Tuesday, October 13, 2009

I know all there is to know about the Pantry Game

Rosemary Citrus Chicken Breast with Herbes de Provence Potatoes

I finally did it! I made my very own recipe from scratch and it came out really good. I've had nothing but rave reviews and after testing it a few times I feel safe and can post the recipe. My little chicken dish has such a wonderful birth story. Growing up whenever it was in-between paydays my Momma would bring us into the kitchen to play an pantry game called "Let's See What We Can Make". I love this game and I still play it with myself all the time and that is how this little darling was born. Sure there have been some misses like ground meat and rice with ketchup (Bleh!) but the hits far exceed the misses. To quote a genius, Willy Wonka, "Invention, my dear friends, is ninety-three percent perspiration, six percent electricity, four percent evaporation, and two percent butterscotch ripple." In my case it was probably 40% starvation and 90% Inspiration and a desire to clean out my pantry. I hope you enjoy.


½ c Orange Juice

1 TBL Balsamic Vinegar

2 Cloves Chopped Garlic

3 Sprigs Rosemary leaves chopped finely

4 Chicken Breasts


1 bag Tiny Potatoes from Trader Joes

1 medium Onion (quartered or large chop)

1 TBL Butter

2 TBL Olive Oil

2 TBL Herbes de Provence

1 Sprig Rosemary leaves chopped finely

Marinade the chicken in the refrigerator for at least 2 hours.

Preheat the oven to 375 degrees F. Bring a small pan of water to a boil and boil the tiny potatoes for 5 minutes. Pour 1 tbl olive oil in a pan and heat. Pan sear the breasts on each side for 1-3 minute. Remove the breasts to a plate and add the rest of the olive oil and butter to the pan. Add the herbes de Provence and chopped rosemary to the hot pan and brown them a bit. Place the tiny potatoes and quartered onion in the pan with the herbs and cook for 5 minutes.

Place the potatoes and onions in a Pyrex dish, cover with foil and bake for 8 -10 minutes. Remove the dish from the oven and top with the chicken breasts and marinade, return foil cover and cook for 12 minutes or until chicken is done and juices run clear. Uncover and cook for another 8 minutes. Take pan drippings and return to a warm skillet. Add the thickening agent (1 tsp cornstarch dissolved in 1 c water) and simmer and stir to thicken.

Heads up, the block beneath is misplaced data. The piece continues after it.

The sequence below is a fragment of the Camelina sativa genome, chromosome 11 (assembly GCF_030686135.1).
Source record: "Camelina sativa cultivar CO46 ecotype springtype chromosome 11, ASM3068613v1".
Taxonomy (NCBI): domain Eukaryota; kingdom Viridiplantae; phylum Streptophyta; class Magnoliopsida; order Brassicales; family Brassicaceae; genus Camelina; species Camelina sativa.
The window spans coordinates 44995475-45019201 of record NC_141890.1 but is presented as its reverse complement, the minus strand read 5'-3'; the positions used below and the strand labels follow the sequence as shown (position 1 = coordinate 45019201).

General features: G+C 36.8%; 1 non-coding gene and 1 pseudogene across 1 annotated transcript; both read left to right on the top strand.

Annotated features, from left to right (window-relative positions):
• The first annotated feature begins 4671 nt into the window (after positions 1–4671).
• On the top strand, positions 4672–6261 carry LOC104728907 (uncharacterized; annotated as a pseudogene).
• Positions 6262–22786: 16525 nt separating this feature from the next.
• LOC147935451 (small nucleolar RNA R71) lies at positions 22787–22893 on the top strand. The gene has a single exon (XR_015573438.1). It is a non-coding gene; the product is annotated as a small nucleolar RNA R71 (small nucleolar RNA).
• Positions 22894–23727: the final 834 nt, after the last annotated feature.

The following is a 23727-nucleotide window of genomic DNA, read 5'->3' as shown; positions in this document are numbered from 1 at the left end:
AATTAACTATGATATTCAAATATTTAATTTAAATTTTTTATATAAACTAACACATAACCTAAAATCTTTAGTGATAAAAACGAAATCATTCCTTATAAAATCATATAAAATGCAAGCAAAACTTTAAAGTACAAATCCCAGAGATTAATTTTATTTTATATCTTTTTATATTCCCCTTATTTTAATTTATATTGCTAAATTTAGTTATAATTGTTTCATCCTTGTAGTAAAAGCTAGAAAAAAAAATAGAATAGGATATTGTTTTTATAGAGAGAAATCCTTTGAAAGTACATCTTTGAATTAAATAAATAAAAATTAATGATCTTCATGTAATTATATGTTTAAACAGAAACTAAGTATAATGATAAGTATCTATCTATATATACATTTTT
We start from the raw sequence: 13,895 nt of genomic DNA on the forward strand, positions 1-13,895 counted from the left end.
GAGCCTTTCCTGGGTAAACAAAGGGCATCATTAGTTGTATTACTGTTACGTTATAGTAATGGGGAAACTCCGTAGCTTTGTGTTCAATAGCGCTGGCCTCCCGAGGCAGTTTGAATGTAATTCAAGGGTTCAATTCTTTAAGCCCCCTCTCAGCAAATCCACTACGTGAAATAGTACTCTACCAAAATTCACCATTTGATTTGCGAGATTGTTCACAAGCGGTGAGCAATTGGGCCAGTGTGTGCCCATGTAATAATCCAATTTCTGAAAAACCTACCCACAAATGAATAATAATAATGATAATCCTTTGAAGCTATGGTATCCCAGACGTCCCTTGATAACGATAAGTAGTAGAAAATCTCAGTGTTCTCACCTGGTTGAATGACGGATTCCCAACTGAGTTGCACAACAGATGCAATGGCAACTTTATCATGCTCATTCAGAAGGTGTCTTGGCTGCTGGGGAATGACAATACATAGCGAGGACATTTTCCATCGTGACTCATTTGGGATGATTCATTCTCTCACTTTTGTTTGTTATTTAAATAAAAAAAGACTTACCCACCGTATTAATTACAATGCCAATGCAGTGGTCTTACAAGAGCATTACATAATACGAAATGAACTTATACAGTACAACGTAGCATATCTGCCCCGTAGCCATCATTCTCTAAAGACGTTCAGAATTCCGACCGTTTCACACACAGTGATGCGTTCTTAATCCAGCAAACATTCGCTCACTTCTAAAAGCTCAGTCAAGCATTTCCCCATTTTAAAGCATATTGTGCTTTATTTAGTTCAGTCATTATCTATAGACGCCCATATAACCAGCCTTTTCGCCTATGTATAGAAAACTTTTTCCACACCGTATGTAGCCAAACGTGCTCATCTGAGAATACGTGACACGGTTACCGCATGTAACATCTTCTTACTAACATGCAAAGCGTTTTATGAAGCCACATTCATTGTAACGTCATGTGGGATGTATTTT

Monday, October 12, 2009

Hominy make you love me.

So I am going to continue with my carne asada dinner post. I absolutely love this next dish. I don't really have exact measurements to give you but this is tasty and special. My Grandma Maggie used to make this on occasion when she was forced to cook. Since she has been gone for many years you'll just have to bear with me while I try and work out this recipe (and IF I miss something please leave a comment so I can make changes.) No from the research I've done it looks like this is supposed to be a hot casserole but I've NEVER had it baked so I can only assume my Grandma Maggie had the baked version but preferred hers cold so that's how we end up with this:
1 large can of Hominy
1 small carton of sour cream (Go for the name brand kind people. Knudsen is superior to the grainy brands people get to save money)
1-2 cans of green chilies (Diced or chopped work, I like the fire roasted version)
2 cups of shredded cheddar cheese
1-2 tsp onion juice (My grandma was the only one I know who had this lovely little potion. I cannot find this anywhere! So I use the small side of my grater and grate a quarter onion into the mix.)
Salt and Pepper to taste ( I prefer to use Montreal Steak Seasonings. Hear me out though, it punches up flavor by adding dehydrated garlic, paprika, and all other kinds of goodies. In a batch this big I use about a table spoon but it works. Try it and trust me,)

Sunday, October 11, 2009

I love you, I love you, I love you so well if I had a peanut I'd give you...